The second area of convergence resolves around the debate on the use of offsets by developed countries. A number of developing countries have been signaling concern that the level of ambition put forward by developed countries doesn’t justify the use of offsets in meeting those targets. And they have stressed that they don’t want offsets to simply “suck up their cheap tons”. So the E.U., New Zealand, and Australia have responded by stressing that they want the design of the future carbon market to be based upon developing countries taking some level of action before they can sell offsets to the developed countries. In this way, developing countries would invest in the “low hanging fruit” on their own (possibly with some capacity building and other type of assistance) and developed countries would incentive the more expensive options.
After all, you can’t have both developing countries taking major steps on their own to curb global warming pollution and at the same time have developed countries purchase only the “cheap tons.” We have to hit the sweet spot between these two poles where developing countries undertake some action on their own and are supported in going further with offset financing from developed countries. We must evolve from offsets to a different framework (as I’ve discussed here). This is a framework that is included in the U.S. Senate draft clean energy and global warming legislation that was just released and in the bill passed out of the House (as I discussed here).
Another Developing Country Signals that it Will Cut Emissions. Unnoticed at the time, but the Indonesian government announced at the G20 that it would cut its emissions on its own and could achieve even bigger reductions with assistance. I’ll do a separate post on the details, but this marks another developing country that has signaled that it will take serious steps to curb its global warming pollution. Add this to the positive signs that emerged from China and India during “climate week” and the signs from Brazil, Mexico, South Africa, and South Korea and you have a collection of the key emerging economies signaling that they’ll curb their pollution.
Waiting for clear signs from the U.S. on what it will do. As NRDC has said on multiple occasions, we can’t have a successful conclusion at Copenhagen if the U.S. Senate hasn’t passed a bill. Without a clear signal on the level of cut that the U.S. will actually meet, the U.S. will have no credibility in securing strong commitments from other countries. So when the draft “clean energy jobs bill” (as my colleague discussed here) was released it helped inject a bit of positive momentum into Bangkok. But the uncertainty on the timing of the Senate final vote has provided a source of confusion and consternation (as you can see from this recent New York Times article and clarification later in that day in Greenwire [sub. req.]). But a lot of things are happening behind the limelight in the U.S. Senate that can help to move this process faster than it might seem at this stage (for some examples see my colleagues recent post). So a lot can come together in the Senate over a short period of time as we witnessed in the House.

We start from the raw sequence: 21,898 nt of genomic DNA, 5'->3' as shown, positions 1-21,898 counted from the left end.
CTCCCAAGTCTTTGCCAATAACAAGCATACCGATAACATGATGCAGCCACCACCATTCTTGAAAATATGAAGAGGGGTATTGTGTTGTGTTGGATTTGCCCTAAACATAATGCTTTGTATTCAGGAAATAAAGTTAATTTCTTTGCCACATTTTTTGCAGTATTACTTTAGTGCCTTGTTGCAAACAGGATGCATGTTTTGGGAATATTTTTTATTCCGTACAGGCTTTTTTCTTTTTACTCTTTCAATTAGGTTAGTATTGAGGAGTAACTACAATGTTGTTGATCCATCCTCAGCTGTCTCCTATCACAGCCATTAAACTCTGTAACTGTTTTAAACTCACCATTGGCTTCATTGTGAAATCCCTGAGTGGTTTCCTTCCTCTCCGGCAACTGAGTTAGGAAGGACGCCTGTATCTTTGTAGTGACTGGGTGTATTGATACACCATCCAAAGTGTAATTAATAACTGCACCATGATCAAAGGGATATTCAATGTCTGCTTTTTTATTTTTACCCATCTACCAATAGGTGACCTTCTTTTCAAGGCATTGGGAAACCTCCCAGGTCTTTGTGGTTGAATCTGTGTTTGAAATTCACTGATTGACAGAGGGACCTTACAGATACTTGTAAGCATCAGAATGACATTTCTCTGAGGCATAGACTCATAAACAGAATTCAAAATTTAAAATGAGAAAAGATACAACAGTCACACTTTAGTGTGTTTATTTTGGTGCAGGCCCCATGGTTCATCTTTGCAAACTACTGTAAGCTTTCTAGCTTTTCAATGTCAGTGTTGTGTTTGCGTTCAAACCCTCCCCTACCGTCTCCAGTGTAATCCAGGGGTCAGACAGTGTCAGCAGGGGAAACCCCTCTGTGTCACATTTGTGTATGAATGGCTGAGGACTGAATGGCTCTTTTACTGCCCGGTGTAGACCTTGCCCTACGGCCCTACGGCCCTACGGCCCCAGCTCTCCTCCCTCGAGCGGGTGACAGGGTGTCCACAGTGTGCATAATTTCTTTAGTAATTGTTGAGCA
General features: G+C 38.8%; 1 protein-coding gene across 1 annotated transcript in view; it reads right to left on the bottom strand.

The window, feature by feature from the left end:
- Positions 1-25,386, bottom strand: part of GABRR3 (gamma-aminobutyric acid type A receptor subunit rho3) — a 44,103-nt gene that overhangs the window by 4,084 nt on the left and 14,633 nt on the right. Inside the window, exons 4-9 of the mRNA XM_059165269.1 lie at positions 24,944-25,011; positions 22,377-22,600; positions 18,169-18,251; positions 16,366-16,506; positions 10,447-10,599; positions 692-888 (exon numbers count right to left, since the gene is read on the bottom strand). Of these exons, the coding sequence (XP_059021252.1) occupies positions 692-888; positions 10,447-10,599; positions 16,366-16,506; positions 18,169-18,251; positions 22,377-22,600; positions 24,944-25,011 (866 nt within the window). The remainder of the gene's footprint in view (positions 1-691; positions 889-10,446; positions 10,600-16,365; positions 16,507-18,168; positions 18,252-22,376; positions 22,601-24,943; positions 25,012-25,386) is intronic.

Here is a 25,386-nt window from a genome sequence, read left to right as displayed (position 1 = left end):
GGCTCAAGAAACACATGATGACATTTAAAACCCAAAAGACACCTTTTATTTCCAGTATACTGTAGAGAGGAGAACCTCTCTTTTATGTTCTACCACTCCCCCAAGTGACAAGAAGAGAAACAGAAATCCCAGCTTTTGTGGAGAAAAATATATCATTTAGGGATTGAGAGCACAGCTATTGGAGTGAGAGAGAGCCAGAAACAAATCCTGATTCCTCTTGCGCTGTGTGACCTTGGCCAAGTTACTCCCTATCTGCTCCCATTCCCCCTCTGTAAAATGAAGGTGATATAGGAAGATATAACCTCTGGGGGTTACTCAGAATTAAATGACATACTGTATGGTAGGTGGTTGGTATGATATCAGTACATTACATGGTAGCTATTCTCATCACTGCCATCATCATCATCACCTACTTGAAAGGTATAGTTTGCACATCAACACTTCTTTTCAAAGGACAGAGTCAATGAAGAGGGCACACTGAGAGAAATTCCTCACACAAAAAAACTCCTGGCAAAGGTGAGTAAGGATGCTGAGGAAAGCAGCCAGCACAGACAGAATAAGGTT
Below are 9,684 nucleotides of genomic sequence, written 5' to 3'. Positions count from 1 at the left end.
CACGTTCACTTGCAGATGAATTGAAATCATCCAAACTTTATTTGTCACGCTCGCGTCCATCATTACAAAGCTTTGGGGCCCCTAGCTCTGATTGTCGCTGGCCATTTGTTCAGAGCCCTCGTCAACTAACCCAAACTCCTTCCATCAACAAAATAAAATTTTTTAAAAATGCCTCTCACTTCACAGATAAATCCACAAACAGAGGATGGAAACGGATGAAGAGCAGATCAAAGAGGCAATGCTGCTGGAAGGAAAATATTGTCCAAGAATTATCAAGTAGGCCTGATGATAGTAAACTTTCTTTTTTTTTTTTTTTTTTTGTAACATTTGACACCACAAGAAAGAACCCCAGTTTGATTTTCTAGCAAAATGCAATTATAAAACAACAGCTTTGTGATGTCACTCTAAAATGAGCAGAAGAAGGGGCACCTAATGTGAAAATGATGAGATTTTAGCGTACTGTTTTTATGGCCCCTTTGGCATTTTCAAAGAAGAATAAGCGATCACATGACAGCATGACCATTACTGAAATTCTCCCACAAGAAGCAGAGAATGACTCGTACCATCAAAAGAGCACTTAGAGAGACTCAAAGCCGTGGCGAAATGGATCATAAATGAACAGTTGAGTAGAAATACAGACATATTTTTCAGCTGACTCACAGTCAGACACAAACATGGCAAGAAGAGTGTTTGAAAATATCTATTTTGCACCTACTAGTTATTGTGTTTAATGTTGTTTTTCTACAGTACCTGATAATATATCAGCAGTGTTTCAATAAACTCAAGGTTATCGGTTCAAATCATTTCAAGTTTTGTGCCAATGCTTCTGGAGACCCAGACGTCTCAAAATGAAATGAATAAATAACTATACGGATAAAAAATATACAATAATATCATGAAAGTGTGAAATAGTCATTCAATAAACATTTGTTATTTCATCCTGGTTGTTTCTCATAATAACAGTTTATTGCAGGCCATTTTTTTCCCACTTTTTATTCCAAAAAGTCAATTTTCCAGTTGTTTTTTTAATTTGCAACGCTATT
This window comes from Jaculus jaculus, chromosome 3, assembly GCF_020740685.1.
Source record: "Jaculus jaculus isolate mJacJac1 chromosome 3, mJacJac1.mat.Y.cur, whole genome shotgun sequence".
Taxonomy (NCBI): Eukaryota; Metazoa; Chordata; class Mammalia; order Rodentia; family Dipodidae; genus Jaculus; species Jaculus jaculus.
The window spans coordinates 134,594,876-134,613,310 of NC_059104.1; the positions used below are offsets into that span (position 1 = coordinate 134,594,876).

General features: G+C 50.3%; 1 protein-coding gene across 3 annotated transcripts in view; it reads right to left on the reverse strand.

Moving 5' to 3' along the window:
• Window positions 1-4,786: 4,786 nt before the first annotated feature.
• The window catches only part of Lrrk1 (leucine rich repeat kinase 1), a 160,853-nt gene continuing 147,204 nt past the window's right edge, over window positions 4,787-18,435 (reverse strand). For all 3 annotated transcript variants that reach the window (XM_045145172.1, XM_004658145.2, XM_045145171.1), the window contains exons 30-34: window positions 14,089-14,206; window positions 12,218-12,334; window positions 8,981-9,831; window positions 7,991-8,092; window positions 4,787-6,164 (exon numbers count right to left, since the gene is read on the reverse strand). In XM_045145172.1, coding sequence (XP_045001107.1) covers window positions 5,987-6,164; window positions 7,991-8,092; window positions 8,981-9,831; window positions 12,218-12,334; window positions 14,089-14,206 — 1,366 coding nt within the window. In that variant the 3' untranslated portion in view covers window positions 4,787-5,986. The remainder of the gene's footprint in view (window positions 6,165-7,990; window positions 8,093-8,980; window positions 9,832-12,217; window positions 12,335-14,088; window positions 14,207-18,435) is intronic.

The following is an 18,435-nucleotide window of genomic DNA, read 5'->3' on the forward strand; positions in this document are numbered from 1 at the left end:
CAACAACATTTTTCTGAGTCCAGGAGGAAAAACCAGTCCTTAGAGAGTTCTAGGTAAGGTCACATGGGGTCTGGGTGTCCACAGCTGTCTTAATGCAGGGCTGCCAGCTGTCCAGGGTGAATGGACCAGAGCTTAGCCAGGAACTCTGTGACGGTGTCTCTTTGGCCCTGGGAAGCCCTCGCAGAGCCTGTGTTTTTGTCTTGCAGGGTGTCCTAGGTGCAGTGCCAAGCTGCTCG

Of course you can’t solve global warming with hints, shorter text, and other “little things.” You have to make progress on cutting global pollution and supporting countries in adapting to the existing impacts. So how did the first week in Bangkok do on the “big things”?
Little Progress on the Big Sticking Points, BUT…it is a negotiation. Repeat after me: “it is a negotiation, it is a negotiation.” Countries lamented the lack of progress on the key issues and rightly so. But the unfortunate history of the global warming negotiations is that these big decisions are often only made at the final moment when countries feel like they no longer get the other side to move any further. So it looks like we are headed for a repeat. Let’s hope that the repeat provides us with the same dynamic, but a much stronger international commitment to solving global warming.
Because progress on the little things matters, but ultimately it is the big sweeping changes on clean energy and global warming pollution that determine if the world can say: “we lived up to the challenge.”